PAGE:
Tuesday, October 1, 2019

Canceled No More? South Carolina GOP Decision to Cancel Presidential Primary Challenged in Court

A lawsuit has been brought against the South Carolina Republican Party over its decision to cancel its 2020 presidential primary the Charleston Post and Courier reports. The issue is less directly about the decision itself than how the decision was made.

Under the rules of the South Carolina Republican Party, the party has the option of canceling a presidential primary as it has done a number of times in the past in uncompetitive Republican presidential nomination cycles involving an incumbent. It happened in 1992 and again in 2004. But the mechanism in place to cancel the primary follows a certain protocol, a protocol laid out in party rules and not seemingly followed during the decision-making process for 2020.

The prime actor charged with initiating the cancelation under the rules is the state convention. And in March of 2019, the South Carolina Republican state convention did not take up the issue of the presidential primary. Instead, it was the party's executive committee that made the move. Now, the executive committee is not without some power in the cancelation process, but is limited and actually runs in the opposite direction. As Rule 11 details, the cancelation decision is the domain of the state convention. But if the executive committee later decides that there is value in holding a presidential primary and not canceling, then the committee can reverse the decision by January 15 of a presidential election year.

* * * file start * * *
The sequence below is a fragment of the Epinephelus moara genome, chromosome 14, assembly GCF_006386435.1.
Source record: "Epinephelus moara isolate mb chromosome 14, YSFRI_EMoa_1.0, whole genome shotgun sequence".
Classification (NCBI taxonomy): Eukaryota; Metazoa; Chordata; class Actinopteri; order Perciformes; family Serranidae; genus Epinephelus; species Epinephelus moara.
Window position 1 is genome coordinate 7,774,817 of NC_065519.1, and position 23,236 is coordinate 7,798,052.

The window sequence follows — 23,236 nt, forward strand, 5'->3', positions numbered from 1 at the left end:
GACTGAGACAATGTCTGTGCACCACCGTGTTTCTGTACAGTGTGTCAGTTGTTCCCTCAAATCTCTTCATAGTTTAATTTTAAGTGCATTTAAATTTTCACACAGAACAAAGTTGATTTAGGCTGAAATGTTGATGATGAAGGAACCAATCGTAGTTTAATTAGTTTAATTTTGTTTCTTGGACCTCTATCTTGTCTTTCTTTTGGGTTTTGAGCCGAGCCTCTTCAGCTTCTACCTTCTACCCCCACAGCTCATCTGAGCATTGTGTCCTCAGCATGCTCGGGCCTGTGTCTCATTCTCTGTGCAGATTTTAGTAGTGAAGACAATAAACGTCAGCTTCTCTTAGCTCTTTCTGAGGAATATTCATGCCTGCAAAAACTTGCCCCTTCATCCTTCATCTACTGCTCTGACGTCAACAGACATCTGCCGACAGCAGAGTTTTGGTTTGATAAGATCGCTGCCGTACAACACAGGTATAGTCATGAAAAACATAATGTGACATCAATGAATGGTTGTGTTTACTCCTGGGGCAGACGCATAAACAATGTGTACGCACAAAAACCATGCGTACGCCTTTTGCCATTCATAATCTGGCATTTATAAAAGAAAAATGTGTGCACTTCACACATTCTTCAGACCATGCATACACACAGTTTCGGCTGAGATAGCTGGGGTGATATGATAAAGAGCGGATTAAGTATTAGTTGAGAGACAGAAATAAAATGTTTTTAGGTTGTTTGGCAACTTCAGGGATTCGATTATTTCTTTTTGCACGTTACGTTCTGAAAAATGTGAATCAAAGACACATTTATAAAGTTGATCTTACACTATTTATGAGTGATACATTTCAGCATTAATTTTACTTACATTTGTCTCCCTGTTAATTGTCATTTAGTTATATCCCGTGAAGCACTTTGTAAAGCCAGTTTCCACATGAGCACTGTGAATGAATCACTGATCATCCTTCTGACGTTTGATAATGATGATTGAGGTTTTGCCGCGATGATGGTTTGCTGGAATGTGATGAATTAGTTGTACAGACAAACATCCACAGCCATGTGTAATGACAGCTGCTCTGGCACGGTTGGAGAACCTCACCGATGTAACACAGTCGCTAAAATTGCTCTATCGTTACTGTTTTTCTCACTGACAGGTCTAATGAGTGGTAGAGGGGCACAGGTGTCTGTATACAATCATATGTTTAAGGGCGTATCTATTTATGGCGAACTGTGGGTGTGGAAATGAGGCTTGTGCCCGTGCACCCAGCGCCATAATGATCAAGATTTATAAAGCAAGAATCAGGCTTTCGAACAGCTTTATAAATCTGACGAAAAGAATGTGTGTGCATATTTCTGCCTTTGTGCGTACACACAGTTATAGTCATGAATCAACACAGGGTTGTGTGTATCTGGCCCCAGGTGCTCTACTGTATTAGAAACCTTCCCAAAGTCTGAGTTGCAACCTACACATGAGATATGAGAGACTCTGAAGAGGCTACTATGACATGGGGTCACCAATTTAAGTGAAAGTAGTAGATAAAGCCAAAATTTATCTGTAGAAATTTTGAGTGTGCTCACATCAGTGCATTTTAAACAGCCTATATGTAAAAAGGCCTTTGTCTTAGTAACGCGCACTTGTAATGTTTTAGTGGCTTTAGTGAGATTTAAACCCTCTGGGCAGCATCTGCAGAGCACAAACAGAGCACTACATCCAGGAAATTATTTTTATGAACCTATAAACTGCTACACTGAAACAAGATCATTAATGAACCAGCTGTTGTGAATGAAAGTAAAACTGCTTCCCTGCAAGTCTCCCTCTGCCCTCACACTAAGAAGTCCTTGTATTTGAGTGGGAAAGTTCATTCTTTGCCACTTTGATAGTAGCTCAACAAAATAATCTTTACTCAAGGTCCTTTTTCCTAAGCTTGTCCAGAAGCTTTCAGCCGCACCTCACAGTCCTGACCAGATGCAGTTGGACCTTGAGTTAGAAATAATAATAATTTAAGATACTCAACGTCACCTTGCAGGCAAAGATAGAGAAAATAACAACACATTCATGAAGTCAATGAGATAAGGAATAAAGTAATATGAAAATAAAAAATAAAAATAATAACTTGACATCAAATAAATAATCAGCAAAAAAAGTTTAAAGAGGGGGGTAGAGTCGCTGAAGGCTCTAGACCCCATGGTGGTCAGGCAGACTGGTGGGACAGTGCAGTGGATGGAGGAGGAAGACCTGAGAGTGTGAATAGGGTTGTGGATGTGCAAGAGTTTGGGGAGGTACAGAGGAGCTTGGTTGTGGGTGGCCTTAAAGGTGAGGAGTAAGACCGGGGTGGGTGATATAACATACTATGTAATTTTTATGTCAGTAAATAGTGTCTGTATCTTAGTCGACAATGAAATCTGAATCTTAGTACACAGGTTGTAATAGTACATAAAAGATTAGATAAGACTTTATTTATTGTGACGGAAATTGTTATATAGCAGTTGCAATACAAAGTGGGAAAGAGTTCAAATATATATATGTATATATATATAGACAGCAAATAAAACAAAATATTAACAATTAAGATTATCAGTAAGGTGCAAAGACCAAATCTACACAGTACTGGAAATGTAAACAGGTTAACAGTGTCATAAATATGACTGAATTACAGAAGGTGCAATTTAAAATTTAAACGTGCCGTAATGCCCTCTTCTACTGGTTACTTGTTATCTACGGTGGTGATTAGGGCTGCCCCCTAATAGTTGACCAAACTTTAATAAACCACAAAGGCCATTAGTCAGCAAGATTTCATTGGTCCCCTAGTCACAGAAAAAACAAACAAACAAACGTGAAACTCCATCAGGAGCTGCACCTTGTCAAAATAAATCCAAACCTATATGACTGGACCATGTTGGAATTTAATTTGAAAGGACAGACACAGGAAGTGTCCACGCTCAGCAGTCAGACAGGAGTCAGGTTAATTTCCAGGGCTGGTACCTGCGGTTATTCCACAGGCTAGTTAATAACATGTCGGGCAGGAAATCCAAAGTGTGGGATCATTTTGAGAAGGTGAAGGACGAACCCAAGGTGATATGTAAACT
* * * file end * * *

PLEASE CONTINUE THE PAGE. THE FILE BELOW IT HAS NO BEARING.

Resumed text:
The executive committee, then, has the power to reverse a cancelation, but not cancel the primary by itself. But that is exactly what the SCGOP executive committee did on September 7. And there is nothing in the rules covering that decision, nor one to reinstitute a primary once it has been canceled. The committee can only reverse the state convention system.

It was this conflict that drew the lawsuit from former South Carolina congressman, Bob Inglis and one other complainant. Whether the action reverses the SCGOP decision remains to be seen, but it is one that clearly strays from the process described in the state party rules, which also conflicts with state law prohibiting state parties from doing so.

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